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|Title: ||Towards Self-Powered Wireless Sensor Networks|
|Authors: ||SPENZA, DORA|
|Tutor: ||PETRIOLI, CHIARA|
|Keywords: ||Wireless Sensor Networks|
|Issue Date: ||7-Nov-2013|
|Abstract: ||Ubiquitous computing aims at creating smart environments in which computational and communication capabilities permeate the word at all scales, improving the human experience and quality of life in a totally unobtrusive yet completely reliable manner. According to this vision, an huge variety of smart devices and products (e.g., wireless sensor nodes, mobile phones, cameras, sensors, home appliances and industrial machines) are interconnected to realize a network of distributed agents that continuously collect, process, share and transport information. The impact of such technologies in our everyday life is expected to be massive, as it will enable innovative applications that will profoundly change the world around us. Remotely monitoring the conditions of patients and elderly people inside hospitals and at home, preventing catastrophic failures of buildings and critical structures, realizing smart cities with sustainable management of traffic and automatic monitoring of pollution levels, early detecting earthquake and forest fires, monitoring water quality and detecting water leakages, preventing landslides and avalanches are just some examples of life-enhancing applications made possible by smart ubiquitous computing systems.
To turn this vision into a reality, however, new raising challenges have to be addressed, overcoming the limits that currently prevent the pervasive deployment of smart devices that are long lasting, trusted, and fully autonomous. In particular, the most critical factor currently limiting the realization of ubiquitous computing is energy provisioning. In fact, embedded devices are typically powered by short-lived batteries that severely affect their lifespan and reliability, often requiring expensive and invasive maintenance.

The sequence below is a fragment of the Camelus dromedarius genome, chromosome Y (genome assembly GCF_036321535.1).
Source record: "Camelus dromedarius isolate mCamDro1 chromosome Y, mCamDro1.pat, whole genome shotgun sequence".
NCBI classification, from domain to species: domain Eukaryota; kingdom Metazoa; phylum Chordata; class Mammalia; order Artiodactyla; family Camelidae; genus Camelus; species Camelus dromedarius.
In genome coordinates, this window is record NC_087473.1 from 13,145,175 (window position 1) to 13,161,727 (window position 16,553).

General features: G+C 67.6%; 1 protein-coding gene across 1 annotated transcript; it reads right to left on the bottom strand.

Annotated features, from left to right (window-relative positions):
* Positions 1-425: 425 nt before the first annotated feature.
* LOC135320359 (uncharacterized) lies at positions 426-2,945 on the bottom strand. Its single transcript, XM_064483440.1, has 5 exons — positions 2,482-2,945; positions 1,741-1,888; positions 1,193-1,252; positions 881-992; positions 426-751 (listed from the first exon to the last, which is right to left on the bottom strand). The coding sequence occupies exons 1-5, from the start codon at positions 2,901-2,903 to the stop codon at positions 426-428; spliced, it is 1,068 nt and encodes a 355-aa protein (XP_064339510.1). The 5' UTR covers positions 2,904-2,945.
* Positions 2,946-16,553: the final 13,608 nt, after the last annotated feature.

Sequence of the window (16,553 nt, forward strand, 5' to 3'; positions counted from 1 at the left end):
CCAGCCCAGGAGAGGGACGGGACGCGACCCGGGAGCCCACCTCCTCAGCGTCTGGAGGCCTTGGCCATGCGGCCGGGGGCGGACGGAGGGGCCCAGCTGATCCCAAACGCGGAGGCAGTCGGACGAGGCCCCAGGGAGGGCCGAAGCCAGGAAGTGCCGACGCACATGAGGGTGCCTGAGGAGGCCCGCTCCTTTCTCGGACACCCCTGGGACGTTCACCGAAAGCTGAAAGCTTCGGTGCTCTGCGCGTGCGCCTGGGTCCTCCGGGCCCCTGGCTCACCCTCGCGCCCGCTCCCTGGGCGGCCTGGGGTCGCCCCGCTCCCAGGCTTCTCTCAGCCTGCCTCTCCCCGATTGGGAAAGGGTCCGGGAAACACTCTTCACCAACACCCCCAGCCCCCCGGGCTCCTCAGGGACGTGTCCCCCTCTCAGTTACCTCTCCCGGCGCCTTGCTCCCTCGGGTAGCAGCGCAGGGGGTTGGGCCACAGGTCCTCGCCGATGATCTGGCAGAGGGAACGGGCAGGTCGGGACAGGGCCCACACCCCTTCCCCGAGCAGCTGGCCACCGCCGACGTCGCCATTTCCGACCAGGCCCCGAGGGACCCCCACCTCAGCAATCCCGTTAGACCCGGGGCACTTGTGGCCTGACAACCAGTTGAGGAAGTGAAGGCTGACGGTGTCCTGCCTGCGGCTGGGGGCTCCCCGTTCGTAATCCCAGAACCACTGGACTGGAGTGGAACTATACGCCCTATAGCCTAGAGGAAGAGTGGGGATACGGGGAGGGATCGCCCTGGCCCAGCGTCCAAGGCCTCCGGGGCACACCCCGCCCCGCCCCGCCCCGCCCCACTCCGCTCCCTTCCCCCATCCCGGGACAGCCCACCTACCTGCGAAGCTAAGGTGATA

In this PhD thesis, we investigate the use of energy-harvesting techniques to overcome the energy bottleneck problem suffered by embedded devices, particularly focusing on Wireless Sensor Networks (WSNs), which are one of the key enablers of pervasive computing systems. Energy harvesting allows to use energy readily available from the environment (e.g., from solar light, wind, body movements, etc.) to significantly extend the typical lifetime of low-power devices, enabling ubiquitous computing systems that can last virtually forever. However, the design challenges posed both at the hardware and at the software levels by the design of energy-autonomous devices are many. This thesis addresses some of the most challenging problems of this emerging research area, such as devising mechanisms for energy prediction and management, improving the efficiency of the energy scavenging process, developing protocols for harvesting-aware resource allocation, and providing solutions that enable robust and reliable security support. %, including the design of mechanisms for energy prediction and management, improving the efficiency of the energy harvesting process, the develop of protocols for harvesting-aware resource allocation, and providing solutions that enable robust and reliable security support.|
|Research interests: ||My research interests lie in the field of green and energy-efficient sensing systems, with an emphasis on energy-harvesting and radio-triggering techniques for wireless sensor networks and on resource allocation and tasking for environmental and structural monitoring.|
|Appears in PhD:||INFORMATICA|
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|spenza-thesis.pdf||PhD Thesis||9.21 MB||Adobe PDF|
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